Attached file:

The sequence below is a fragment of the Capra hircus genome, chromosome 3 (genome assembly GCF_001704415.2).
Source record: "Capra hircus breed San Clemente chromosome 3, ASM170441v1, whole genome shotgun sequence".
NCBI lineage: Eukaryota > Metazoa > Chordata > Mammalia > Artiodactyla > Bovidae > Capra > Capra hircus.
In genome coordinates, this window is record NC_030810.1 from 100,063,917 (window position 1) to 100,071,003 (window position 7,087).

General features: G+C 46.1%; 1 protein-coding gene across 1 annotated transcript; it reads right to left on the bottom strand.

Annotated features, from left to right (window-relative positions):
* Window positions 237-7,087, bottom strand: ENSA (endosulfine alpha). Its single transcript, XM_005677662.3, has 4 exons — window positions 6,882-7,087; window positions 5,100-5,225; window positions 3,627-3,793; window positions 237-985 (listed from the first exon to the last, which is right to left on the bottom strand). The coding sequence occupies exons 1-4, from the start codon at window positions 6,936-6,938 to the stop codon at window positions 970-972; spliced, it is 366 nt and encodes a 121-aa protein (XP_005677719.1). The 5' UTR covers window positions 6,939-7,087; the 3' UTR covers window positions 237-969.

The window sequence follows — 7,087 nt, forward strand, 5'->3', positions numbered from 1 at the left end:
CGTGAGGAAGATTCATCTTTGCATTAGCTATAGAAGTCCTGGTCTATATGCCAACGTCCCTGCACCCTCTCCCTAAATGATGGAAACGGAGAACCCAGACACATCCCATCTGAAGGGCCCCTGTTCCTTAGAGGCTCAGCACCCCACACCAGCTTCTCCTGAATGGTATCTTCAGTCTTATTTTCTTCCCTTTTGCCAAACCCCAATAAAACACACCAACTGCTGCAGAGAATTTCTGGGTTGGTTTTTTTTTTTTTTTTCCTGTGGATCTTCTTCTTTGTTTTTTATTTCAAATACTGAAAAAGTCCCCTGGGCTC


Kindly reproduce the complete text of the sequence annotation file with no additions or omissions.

The sequence below is a fragment of the Capra hircus genome, chromosome 3 (genome assembly GCF_001704415.2).
Source record: "Capra hircus breed San Clemente chromosome 3, ASM170441v1, whole genome shotgun sequence".
NCBI lineage: Eukaryota > Metazoa > Chordata > Mammalia > Artiodactyla > Bovidae > Capra > Capra hircus.
In genome coordinates, this window is record NC_030810.1 from 100,063,917 (window position 1) to 100,071,003 (window position 7,087).

General features: G+C 46.1%; 1 protein-coding gene across 1 annotated transcript; it reads right to left on the bottom strand.

Annotated features, from left to right (window-relative positions):
* Window positions 237-7,087, bottom strand: ENSA (endosulfine alpha). Its single transcript, XM_005677662.3, has 4 exons — window positions 6,882-7,087; window positions 5,100-5,225; window positions 3,627-3,793; window positions 237-985 (listed from the first exon to the last, which is right to left on the bottom strand). The coding sequence occupies exons 1-4, from the start codon at window positions 6,936-6,938 to the stop codon at window positions 970-972; spliced, it is 366 nt and encodes a 121-aa protein (XP_005677719.1). The 5' UTR covers window positions 6,939-7,087; the 3' UTR covers window positions 237-969.

The window sequence follows — 7,087 nt, forward strand, 5'->3', positions numbered from 1 at the left end:
CGTGAGGAAGATTCATCTTTGCATTAGCTATAGAAGTCCTGGTCTATATGCCAACGTCCCTGCACCCTCTCCCTAAATGATGGAAACGGAGAACCCAGACACATCCCATCTGAAGGGCCCCTGTTCCTTAGAGGCTCAGCACCCCACACCAGCTTCTCCTGAATGGTATCTTCAGTCTTATTTTCTTCCCTTTTGCCAAACCCCAATAAAACACACCAACTGCTGCAGAGAATTTCTGGGTTGGTTTTTTTTTTTTTTTTCCTGTGGATCTTCTTCTTTGTTTTTTATTTCAAATACTGAAAAAGTCCCCTGGGCTC